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Applied Category Theory

Category theory (CT) originated as a subdiscipline of pure mathematics, with a historical strength in unifying disparate mathematical areas to transport proofs and constructions between them. CT can also be viewed as an upgraded foundation for all of math, taking the place traditionally occupied by first-order logic and set theory, and is commonly used in theoretical computer science (especially type theory), and as a foundation for computational theorem-proving. Recent developments have expanded CT’s applicability to areas such as economics, engineering, linguistics, knowledge representation, database theory, and machine learning. We view CT as a high-leverage way to level up research in these areas as well as to facilitate interdisciplinary discourse.

Related publications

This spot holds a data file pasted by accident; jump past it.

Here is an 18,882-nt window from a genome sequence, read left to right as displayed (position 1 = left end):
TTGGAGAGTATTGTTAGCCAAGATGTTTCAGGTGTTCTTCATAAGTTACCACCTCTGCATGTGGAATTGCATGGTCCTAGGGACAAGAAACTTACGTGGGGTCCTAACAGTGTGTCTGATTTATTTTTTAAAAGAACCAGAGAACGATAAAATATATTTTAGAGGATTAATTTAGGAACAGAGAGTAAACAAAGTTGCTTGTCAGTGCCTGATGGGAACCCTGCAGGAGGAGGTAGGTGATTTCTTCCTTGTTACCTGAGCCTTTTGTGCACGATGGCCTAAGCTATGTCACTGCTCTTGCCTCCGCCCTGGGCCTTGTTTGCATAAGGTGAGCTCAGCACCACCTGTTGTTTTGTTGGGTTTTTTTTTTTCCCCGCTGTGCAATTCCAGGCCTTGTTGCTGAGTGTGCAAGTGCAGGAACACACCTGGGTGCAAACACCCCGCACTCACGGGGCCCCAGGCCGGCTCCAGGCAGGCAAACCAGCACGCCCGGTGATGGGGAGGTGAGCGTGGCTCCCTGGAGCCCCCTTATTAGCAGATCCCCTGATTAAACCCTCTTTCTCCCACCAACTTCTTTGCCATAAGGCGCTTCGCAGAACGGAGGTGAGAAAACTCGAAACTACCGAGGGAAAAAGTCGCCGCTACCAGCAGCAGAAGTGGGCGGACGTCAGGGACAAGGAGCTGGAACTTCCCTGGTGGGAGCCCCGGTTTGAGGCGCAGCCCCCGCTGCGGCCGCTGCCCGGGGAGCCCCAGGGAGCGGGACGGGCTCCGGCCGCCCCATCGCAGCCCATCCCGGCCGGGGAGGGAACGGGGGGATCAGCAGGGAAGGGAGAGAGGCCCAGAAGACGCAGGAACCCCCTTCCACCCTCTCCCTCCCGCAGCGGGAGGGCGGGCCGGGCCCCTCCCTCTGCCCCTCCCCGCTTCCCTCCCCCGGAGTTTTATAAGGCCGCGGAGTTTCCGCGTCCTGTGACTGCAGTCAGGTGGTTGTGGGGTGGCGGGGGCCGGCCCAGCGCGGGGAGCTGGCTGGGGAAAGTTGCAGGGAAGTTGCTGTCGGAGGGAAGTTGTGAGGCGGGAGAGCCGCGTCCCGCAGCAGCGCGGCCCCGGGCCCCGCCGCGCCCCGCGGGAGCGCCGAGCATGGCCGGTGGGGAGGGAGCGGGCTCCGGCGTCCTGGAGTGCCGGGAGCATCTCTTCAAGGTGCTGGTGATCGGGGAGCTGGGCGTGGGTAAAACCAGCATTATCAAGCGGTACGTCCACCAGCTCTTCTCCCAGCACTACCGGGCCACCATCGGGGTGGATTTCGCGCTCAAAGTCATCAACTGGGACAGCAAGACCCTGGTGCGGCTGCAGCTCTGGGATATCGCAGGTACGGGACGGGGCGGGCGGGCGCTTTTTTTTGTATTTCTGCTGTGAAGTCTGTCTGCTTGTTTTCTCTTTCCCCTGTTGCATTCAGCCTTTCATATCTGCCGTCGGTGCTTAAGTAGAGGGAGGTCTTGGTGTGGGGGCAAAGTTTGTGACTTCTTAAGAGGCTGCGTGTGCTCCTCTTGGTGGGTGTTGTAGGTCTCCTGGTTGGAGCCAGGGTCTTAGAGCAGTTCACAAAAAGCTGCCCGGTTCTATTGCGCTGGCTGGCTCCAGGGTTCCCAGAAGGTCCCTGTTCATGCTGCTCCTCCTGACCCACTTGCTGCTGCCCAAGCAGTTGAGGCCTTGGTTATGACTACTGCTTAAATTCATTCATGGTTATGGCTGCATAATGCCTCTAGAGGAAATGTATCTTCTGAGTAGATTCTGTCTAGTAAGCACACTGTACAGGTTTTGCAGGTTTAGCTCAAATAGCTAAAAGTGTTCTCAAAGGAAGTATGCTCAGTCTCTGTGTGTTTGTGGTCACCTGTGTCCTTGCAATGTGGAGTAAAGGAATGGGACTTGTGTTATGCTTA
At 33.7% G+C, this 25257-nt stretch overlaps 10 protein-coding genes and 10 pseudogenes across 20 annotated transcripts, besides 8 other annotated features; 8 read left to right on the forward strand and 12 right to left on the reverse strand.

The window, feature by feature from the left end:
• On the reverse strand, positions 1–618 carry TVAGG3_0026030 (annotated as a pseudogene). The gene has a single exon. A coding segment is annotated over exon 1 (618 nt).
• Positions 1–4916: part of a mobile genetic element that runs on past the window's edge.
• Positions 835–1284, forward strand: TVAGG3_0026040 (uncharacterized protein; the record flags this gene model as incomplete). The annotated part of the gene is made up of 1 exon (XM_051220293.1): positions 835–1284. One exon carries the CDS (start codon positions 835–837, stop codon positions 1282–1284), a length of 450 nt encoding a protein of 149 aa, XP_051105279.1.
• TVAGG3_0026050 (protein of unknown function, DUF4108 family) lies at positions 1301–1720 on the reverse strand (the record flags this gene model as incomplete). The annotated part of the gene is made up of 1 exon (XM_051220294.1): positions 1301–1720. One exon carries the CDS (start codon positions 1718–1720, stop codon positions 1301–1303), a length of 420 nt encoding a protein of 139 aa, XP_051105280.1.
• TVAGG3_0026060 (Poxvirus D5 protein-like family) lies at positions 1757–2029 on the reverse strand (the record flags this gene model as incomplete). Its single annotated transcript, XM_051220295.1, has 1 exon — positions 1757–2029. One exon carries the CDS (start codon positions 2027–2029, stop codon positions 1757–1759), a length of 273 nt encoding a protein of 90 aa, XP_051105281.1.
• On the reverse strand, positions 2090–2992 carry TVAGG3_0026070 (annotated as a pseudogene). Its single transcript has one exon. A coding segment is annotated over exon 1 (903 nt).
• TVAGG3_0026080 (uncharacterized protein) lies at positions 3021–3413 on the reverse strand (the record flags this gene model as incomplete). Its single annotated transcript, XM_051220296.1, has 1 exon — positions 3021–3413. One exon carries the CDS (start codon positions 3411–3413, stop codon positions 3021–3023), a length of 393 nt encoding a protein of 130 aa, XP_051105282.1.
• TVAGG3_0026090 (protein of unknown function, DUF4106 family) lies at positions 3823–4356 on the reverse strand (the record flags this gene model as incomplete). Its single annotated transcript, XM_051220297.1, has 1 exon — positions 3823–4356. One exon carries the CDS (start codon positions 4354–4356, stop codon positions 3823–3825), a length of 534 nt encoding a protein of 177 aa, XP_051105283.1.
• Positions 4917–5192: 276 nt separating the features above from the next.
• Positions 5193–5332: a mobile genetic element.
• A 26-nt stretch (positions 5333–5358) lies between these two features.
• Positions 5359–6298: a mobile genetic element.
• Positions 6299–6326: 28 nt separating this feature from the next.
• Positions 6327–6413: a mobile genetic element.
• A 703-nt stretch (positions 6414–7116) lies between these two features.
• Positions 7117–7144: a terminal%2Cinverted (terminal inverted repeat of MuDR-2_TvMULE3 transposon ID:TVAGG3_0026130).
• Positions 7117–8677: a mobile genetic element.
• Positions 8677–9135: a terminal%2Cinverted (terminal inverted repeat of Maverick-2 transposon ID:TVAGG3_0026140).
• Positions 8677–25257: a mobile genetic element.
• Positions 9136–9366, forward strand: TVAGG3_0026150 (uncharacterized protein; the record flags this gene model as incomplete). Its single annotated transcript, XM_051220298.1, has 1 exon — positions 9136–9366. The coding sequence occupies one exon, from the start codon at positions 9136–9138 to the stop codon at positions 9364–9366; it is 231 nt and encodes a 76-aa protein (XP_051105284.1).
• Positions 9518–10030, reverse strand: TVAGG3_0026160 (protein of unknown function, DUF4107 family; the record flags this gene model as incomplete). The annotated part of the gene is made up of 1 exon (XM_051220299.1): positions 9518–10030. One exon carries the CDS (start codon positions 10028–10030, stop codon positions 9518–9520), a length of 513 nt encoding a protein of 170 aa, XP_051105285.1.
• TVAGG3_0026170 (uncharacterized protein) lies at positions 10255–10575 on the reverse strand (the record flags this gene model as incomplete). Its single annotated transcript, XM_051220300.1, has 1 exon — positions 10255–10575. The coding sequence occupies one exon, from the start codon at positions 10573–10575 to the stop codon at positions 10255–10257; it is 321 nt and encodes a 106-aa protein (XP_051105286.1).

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2019.9.5 / Conference paper
Dioptics: A common generalization of open games and gradient-based learners
Compositional semantics have been shown for machine-learning algorithms [FST18] and open games [Hed18]; at SYCO 1, remarks were made noting the high degree of overlap in character and analogy between the constructions, and that there is known to be a monoidal embedding from the category of learners to the category of games, but it remained unclear exactly what kind of structure they both are.
Fifth Symposium on Compositional Structures (SYCO) / 2019.09.05 / Birmingham, UK